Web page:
'His first action on leaving college was to blow off steam by leading an expedition into Central America. In the next few years he headed three, all of them undertaken to study savage peoples and cultures to provide fodder for his articles and stories. Between 1933 and 1941 he visited many barbaric cultures and yet found time to write seven million words of published fact and fiction.' (A Brief Biography of L. Ron Hubbard, 1959)
Precious little care went into compiling the many biographies of L. Ron Hubbard. Had anyone bothered to research Hubbard's published output, it would immediately have been obvious that he had not written anything like seven million words during this period. Between 1933 and 1941, he published about 160 articles and stories, almost all of them in pulp magazines. The nature of the medium proscribed lengthy literary efforts, thus pulp fiction tended to be short, with few stories running to more than 10,000 words. If he had written seven million published words, the average length of each of his contributions would have been an impossible 44,000 words.
A little intelligent inquiry would also have established that Hubbard never left North America during the years in question: the 'fodder' for his stories derived not from expeditions to faraway places, but from past experiences embellished by his fecund imagination. Neither did he visit 'barbaric cultures', except, perhaps, those to be found in New York and Los Angeles . . .
(Scientology's account of the years 1933-36.)
Ron arrived back in Washington DC in February 1933, not too disappointed at his failure as a gold prospector and hotly anxious to renew his acquaintanceship with a young lady he had met on a gliding field shortly before his father sent him packing to Puerto Rico.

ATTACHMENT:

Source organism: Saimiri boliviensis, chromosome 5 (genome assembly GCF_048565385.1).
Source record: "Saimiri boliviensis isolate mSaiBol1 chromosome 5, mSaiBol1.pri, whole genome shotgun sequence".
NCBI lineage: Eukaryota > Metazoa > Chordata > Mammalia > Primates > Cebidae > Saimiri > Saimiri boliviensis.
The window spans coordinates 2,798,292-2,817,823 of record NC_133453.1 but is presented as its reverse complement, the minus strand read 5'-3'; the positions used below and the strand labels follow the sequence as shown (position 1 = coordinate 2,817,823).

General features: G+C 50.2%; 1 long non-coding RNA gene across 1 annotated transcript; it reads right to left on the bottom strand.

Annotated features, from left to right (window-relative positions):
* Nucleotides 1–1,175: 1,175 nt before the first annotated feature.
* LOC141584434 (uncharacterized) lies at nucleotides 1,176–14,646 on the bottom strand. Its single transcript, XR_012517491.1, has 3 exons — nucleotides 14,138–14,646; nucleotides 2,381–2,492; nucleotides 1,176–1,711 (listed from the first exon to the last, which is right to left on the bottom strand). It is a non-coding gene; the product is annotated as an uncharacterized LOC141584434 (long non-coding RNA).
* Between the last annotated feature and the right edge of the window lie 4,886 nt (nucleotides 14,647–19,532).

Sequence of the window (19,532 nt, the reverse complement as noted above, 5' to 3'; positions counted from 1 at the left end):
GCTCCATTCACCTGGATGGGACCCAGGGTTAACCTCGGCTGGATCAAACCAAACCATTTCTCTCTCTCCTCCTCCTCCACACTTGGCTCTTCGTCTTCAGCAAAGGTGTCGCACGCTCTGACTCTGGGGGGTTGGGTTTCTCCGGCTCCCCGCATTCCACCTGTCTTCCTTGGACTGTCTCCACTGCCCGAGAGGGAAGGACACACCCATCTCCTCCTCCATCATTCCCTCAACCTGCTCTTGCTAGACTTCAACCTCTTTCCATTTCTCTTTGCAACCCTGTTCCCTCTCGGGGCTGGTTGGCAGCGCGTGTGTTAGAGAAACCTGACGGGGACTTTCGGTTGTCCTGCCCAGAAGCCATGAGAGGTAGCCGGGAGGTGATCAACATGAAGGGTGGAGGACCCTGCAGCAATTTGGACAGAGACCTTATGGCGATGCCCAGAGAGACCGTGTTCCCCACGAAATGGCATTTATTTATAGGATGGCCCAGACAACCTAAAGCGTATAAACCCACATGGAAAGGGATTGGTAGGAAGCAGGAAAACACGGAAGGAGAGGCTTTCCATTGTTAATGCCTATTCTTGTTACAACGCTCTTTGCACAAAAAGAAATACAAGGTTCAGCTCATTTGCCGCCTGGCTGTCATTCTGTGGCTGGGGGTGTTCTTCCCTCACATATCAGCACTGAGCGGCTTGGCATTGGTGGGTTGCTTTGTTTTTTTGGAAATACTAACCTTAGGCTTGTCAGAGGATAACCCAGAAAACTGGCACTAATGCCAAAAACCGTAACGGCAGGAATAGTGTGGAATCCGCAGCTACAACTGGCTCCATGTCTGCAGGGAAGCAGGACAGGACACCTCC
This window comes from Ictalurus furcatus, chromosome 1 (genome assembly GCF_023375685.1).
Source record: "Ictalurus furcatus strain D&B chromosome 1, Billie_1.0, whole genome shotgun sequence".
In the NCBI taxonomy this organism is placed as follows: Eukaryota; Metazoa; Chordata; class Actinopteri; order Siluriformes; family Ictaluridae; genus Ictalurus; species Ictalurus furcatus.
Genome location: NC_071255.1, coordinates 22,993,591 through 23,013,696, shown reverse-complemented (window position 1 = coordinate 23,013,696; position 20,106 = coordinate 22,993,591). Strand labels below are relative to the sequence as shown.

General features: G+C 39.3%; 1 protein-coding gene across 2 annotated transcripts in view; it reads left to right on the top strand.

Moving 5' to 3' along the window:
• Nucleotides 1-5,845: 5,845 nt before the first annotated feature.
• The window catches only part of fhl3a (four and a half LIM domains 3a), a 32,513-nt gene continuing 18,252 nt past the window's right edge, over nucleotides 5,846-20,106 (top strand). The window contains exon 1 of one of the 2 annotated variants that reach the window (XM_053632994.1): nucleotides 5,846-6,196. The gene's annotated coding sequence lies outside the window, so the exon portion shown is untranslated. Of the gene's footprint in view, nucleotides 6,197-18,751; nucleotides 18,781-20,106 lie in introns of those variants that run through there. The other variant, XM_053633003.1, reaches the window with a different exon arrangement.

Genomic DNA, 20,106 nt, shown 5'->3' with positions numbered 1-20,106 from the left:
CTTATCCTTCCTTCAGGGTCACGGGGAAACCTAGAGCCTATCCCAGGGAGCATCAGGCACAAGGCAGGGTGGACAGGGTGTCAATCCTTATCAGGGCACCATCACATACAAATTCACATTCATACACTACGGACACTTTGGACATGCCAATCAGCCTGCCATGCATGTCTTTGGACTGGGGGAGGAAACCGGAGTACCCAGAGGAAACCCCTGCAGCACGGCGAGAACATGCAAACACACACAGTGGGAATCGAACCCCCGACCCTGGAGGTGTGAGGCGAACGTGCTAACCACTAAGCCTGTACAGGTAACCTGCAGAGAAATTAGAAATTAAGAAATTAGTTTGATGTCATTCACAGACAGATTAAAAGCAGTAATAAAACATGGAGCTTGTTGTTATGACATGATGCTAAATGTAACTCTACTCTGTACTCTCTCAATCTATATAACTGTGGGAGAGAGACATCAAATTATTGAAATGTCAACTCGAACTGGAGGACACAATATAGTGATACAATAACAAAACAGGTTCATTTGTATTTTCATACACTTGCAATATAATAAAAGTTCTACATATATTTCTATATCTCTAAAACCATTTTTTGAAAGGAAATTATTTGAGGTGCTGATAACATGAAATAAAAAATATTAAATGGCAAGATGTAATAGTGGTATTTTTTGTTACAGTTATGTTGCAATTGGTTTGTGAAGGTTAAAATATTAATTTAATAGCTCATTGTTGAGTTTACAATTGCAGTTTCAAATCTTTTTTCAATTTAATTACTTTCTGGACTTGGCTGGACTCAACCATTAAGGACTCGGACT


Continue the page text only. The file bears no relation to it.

The object of his ardour was a twenty-six-year-old farmer's daughter from Elkton, Maryland. Her name was Margaret Louise Grubb, but everyone called her Polly. She was a bright, pretty girl with bobbed blond hair and an independent streak in keeping with the age of Amelia Earhart who, nine months earlier, had become the first
woman to fly solo across the Atlantic. Earhart inspired thousands of American women to take an interest in aviation and at weekends Polly used to like to walk out to an airfield near her home to watch the gliders wobble uncertainly into the air behind a tow from an aged and rusting Ford.
An only child whose mother had died years earlier, she both looked after her father and supported herself financially (she had got her first job, working in a shoe shop, at the age of sixteen). But despite her responsibilities, she was soon determined to learn to fly and was well on the way to getting her own licence when a young man with startling red hair showed up at the airfield one weekend.
Polly could hardly fail to register Ron's arrival since he was immediately the focus of attention among the little group of leather-helmeted pilots waiting for a tow. They seemed to gather naturally around him, laughing frequently while he talked non-stop, slicing the air with his hands to illustrate his various aerial exploits. For his part, it was not long before Ron noticed the attractive young woman in flying gear and strolled over to talk to her.